A Manhattan miracle: My family scored the prime parking spot down the street from Bubby’s in TriBeCa, hit the spot five minutes after it opened, ordered eggs and bacon, sourdough bread and grits, and were eating not 20 minutes later — a Sunday breakfast in advance of sending one of the children back to college after spring break.
A solo diner sat down beside us and ordered soon after we arrived. The waiter returned with his meal: fried chicken and pancakes, everything just right, burnished gold and beautiful beneath a thread of rosemary, next to a small carafe of maple syrup. This platter was impressive not just to the guy who ordered it but to all those surrounding him. Someone asked to take a picture of the dish. He took a few photographs himself. (So have others.) Then he tucked into the breakfast with relish and abandon. Like a hero, I thought.
I also thought: Maybe it’s time for an Easter changeup? Fried chicken and pancakes for noon on Sunday! Wouldn’t that be a project worth the time and effort? I understand if it’s not a position you can take this weekend. For many it’s Passover or Ramadan. And some families have longstanding Easter traditions. Speaking personally, I think my mother might roll her eyes from the great beyond.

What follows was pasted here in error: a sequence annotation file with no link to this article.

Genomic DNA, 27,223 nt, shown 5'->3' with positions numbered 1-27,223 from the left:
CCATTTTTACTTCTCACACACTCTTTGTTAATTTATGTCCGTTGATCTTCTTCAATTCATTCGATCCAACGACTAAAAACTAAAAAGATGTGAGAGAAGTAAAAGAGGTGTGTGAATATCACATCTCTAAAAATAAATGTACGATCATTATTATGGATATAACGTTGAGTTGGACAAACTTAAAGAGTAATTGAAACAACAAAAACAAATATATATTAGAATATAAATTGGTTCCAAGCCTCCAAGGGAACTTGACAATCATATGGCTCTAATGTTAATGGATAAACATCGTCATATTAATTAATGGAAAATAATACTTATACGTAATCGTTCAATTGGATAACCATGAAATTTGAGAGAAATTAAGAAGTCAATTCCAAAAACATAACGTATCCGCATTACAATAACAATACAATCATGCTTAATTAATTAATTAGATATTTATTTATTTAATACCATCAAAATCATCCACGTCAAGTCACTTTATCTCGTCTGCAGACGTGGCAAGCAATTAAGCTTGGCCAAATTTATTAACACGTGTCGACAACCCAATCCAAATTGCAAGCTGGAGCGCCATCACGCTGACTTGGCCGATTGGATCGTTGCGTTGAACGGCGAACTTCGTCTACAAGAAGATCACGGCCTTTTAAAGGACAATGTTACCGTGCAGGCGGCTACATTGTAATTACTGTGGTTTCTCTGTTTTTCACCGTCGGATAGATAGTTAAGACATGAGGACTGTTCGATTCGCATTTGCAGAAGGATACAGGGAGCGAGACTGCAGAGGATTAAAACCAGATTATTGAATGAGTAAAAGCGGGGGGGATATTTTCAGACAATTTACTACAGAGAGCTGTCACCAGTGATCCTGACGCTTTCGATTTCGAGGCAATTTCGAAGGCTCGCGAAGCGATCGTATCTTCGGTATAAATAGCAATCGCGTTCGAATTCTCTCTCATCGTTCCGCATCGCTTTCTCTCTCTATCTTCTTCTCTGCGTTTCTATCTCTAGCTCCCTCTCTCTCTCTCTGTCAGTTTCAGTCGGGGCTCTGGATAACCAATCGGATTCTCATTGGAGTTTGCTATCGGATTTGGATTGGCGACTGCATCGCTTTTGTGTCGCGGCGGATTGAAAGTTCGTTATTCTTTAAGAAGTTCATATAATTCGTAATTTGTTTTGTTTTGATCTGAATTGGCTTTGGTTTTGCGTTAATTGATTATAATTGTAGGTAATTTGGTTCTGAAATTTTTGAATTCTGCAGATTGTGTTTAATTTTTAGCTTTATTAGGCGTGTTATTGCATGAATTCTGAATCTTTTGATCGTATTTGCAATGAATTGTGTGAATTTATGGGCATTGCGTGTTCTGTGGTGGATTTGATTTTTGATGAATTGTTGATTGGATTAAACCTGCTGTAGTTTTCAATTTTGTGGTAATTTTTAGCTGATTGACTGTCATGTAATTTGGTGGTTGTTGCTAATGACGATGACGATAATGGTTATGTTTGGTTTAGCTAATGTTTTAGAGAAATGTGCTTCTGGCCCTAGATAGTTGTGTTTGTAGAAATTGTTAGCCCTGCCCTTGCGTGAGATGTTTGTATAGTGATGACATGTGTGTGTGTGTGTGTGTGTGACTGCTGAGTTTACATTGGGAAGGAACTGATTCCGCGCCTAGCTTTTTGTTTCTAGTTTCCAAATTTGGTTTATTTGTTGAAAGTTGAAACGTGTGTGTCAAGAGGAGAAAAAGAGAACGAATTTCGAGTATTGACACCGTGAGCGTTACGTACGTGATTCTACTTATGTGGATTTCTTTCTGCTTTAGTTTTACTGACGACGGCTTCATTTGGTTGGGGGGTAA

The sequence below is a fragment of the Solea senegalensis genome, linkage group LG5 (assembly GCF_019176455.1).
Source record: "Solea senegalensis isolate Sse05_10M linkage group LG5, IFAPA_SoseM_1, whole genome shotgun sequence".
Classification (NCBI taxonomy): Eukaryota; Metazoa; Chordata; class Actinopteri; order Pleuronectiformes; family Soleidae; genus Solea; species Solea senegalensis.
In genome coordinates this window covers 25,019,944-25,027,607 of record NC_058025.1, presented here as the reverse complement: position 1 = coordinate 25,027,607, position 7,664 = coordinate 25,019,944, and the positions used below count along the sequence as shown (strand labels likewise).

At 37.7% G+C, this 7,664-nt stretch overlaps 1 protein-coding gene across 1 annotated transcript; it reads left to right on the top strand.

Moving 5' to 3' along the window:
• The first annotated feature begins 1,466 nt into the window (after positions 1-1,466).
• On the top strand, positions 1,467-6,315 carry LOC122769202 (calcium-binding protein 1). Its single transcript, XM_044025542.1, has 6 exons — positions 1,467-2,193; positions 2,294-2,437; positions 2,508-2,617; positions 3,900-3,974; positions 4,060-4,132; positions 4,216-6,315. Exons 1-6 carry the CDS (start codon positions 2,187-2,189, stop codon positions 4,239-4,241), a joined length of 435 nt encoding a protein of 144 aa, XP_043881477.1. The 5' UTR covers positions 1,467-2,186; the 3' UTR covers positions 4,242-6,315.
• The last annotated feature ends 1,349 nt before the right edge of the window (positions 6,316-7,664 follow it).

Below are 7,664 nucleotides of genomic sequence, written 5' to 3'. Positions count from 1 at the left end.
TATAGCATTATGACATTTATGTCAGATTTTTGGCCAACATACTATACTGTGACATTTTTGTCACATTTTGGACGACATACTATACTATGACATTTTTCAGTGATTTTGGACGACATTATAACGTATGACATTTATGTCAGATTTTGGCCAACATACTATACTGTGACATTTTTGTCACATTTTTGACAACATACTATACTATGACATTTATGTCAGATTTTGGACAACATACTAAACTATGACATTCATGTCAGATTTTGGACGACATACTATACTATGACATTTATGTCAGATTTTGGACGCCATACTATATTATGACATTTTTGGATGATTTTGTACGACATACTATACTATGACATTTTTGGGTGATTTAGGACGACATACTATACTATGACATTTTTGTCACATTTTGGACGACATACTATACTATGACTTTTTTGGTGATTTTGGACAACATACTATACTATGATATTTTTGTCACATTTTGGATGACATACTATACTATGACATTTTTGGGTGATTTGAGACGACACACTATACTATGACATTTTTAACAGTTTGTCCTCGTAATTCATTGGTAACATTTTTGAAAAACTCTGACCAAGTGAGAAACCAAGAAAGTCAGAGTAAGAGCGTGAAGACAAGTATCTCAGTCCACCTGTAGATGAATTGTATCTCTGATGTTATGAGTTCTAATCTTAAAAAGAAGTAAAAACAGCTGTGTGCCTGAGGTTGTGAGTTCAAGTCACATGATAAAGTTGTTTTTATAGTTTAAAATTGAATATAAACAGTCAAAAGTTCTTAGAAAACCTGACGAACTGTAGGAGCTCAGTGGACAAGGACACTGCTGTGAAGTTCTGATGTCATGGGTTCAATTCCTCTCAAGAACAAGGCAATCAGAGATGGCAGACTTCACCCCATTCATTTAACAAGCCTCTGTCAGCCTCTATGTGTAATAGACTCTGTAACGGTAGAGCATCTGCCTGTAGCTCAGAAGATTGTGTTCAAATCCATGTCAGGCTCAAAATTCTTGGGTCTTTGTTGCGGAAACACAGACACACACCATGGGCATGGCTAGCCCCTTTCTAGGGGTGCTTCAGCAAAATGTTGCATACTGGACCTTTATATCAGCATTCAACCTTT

So here are a great holiday honey ham (above), a killer roast leg of lamb and a fine Moroccan shakshuka for your consideration. (If you’re still in need, we have a bajillion other recipes for Easter, Passover and Ramadan.) But do think about the chicken and pancakes route, too, if only in passing? Project cooking like that can make a weekend great fun.
Other things to cook this weekend include caramelized lemon chicken, made with store-bought lemon curd that you smear under the skin of a spatchcocked bird. It helps brown the skin, keep the meat juicy and makes the whole dish lip-stickingly sweet and citrusy. Also, tea eggs for snacks. And a citrus-sauced roast salmon with potatoes that’s fast enough for everyday use — but fancy enough to serve to company, too.
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Now, it’s nothing to do with quiche or vadouvan, but if you enjoy the uncanny valley of Canadian police procedurals, “Cardinal,” on Hulu, is a good way to explore Ontario.
In case you missed it, here’s Marion Renault’s article in The Times about wayward birds and how maybe they’re not so much lost as adapting to a changing world.
You should read Tom Foster in Texas Monthly, on the unlikely rise of a high school soccer team in southwest Houston, with players from all over the world, including Honduras, Colombia, Peru, Nigeria, El Salvador, Senegal, Vietnam and Mexico.
Finally, here’s a deep cut: k.d. lang’s “Turn Me Round,” from 1987’s “Angel With a Lariat.” Play that nice and loud, and I’ll see you on Sunday.